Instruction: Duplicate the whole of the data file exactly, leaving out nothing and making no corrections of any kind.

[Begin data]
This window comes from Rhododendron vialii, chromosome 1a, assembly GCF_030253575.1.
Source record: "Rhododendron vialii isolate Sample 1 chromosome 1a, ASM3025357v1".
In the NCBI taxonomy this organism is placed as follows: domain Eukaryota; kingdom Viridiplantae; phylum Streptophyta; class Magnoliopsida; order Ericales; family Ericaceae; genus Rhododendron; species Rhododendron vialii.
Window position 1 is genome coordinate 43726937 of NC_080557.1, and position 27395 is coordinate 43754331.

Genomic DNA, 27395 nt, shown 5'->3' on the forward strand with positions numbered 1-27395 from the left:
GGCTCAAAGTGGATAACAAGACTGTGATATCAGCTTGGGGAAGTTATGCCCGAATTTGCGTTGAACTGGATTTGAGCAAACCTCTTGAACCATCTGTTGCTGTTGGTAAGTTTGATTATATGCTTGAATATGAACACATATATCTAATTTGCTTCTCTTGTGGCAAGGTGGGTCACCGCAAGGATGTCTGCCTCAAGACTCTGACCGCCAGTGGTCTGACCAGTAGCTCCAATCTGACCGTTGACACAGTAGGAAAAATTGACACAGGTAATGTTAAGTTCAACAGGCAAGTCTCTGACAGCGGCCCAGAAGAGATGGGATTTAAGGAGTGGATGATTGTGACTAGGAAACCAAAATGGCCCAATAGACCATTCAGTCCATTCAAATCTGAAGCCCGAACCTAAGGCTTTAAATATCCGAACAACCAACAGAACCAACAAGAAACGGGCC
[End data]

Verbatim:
This window comes from Rhododendron vialii, chromosome 1a, assembly GCF_030253575.1.
Source record: "Rhododendron vialii isolate Sample 1 chromosome 1a, ASM3025357v1".
In the NCBI taxonomy this organism is placed as follows: domain Eukaryota; kingdom Viridiplantae; phylum Streptophyta; class Magnoliopsida; order Ericales; family Ericaceae; genus Rhododendron; species Rhododendron vialii.
Window position 1 is genome coordinate 43726937 of NC_080557.1, and position 27395 is coordinate 43754331.

Genomic DNA, 27395 nt, shown 5'->3' on the forward strand with positions numbered 1-27395 from the left:
GGCTCAAAGTGGATAACAAGACTGTGATATCAGCTTGGGGAAGTTATGCCCGAATTTGCGTTGAACTGGATTTGAGCAAACCTCTTGAACCATCTGTTGCTGTTGGTAAGTTTGATTATATGCTTGAATATGAACACATATATCTAATTTGCTTCTCTTGTGGCAAGGTGGGTCACCGCAAGGATGTCTGCCTCAAGACTCTGACCGCCAGTGGTCTGACCAGTAGCTCCAATCTGACCGTTGACACAGTAGGAAAAATTGACACAGGTAATGTTAAGTTCAACAGGCAAGTCTCTGACAGCGGCCCAGAAGAGATGGGATTTAAGGAGTGGATGATTGTGACTAGGAAACCAAAATGGCCCAATAGACCATTCAGTCCATTCAAATCTGAAGCCCGAACCTAAGGCTTTAAATATCCGAACAACCAACAGAACCAACAAGAAACGGGCC